One-Minute Book Reviews

June 10, 2008

Dana Jennings Remembers the Golden Age of Twang in ‘Sing Me Back Home,’ His Memoir of Growing Up With Country Music

Filed under: Memoirs — 1minutebookreviewswordpresscom @ 11:11 pm
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An editor at the New York Times writes of the days when giants with guitars roamed this cheatin’ Earth

By Janice Harayda

One of the Top 10 search terms that have led people to One-Minute Book Reviews this year is “Donald Murray,” the name of my late mentor and writing teacher, whom I have quoted on this site. Many visitors were looking for journalists who had studied with Don, an internationally known pioneer in the methods of teaching writing that he described in A Writer Teaches Writing www.oneminutebookreviews.wordpress.com/2007/01/01/.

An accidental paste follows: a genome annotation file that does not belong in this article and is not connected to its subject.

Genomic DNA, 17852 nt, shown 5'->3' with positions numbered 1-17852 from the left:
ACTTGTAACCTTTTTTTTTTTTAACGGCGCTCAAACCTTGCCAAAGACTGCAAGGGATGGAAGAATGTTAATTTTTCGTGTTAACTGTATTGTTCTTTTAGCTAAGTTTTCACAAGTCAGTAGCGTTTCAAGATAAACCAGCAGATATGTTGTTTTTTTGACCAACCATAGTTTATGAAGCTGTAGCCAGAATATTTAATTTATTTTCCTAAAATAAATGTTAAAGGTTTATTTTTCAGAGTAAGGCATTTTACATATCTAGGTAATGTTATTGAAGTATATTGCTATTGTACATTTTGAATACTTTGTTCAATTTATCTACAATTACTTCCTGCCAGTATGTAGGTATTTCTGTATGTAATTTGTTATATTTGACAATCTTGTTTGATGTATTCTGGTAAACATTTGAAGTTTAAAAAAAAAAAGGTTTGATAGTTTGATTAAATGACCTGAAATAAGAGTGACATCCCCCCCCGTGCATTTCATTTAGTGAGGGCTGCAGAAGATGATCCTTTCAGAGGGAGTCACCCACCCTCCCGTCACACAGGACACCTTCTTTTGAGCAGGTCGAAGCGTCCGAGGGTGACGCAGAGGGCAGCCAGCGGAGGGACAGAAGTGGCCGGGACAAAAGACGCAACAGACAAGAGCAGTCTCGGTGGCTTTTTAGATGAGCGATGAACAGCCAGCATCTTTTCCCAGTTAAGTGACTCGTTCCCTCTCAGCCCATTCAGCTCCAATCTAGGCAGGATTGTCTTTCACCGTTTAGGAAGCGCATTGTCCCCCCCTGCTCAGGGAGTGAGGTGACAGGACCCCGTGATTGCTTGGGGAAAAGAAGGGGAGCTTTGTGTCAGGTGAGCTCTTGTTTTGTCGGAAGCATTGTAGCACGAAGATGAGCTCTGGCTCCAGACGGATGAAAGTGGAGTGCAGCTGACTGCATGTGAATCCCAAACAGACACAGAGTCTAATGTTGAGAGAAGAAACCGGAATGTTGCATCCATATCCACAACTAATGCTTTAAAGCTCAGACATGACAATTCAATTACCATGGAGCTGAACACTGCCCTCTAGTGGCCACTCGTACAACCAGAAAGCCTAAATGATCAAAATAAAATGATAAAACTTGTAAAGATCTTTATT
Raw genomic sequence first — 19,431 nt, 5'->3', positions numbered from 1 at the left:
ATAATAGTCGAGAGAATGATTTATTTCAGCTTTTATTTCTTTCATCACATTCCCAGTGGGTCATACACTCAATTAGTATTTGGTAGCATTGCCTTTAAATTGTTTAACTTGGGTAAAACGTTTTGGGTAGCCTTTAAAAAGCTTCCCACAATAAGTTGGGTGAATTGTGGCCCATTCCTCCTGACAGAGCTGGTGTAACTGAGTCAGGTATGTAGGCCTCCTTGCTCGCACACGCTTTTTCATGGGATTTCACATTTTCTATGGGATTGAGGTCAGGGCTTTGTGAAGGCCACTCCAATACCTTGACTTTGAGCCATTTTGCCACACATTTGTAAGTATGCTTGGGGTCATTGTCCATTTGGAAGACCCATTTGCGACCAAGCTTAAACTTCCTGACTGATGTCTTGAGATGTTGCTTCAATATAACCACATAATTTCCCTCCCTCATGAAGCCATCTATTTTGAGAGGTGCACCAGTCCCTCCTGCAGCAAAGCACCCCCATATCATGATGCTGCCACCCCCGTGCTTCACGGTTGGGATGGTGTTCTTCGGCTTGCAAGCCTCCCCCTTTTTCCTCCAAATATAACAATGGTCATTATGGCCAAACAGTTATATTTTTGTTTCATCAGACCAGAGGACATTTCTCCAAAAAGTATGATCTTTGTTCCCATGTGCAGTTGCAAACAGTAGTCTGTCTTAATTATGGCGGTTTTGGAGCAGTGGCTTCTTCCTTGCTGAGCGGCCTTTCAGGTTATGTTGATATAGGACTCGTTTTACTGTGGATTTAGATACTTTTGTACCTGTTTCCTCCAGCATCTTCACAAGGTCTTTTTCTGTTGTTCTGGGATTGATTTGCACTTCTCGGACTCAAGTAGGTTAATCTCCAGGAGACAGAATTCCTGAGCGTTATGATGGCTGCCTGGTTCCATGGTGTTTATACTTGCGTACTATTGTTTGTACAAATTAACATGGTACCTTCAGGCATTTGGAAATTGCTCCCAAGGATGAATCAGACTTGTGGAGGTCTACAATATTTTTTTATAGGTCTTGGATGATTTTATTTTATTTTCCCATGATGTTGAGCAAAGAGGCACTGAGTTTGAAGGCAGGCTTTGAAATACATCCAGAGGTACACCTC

So I’m happy to report that one of Don’s students, Dana Jennings, is the author of a new memoir, Sing Me Back Home: Love, Death, and Country Music (Faber & Faber, 272 pp., $24) us.macmillan.com/singmebackhome. Dana writes of growing up in New Hampshire in what he calls “the golden age of twang,” the years between about 1950 and 1970, when giants like Hank Williams, Johnny Cash and Tammy Wynette were turning out many of their most famous songs. Those of us who studied with Don can be a pretty tight group — “acolytes” would not be too strong a word of some of us — so I can’t review Dana’s book. But Publishers Weekly said this about it:

“The perfect country song, according to the late songwriter Steve Goodman, always had references to mama, being drunk, cheating, going to prison and hell-bent driving. Taking a page from Goodman’s songbook, Jennings, a New York Times editor, brilliantly captures the essence of country music in this hard-driving tale that is part memoir and part music history.”

To read about some of Dana’s favorite country-music songs, click here: papercuts.blogs.nytimes.com/2008/06/04/living-with-music-a-playlist-by-dana-jennings/. To read the New York Times Book Review review of Sing Me Back Home, click here: www.nytimes.com/2008/06/01/books/review/Kirby-t.html?_r=2&ref=review&oref=slogin&oref=slogin.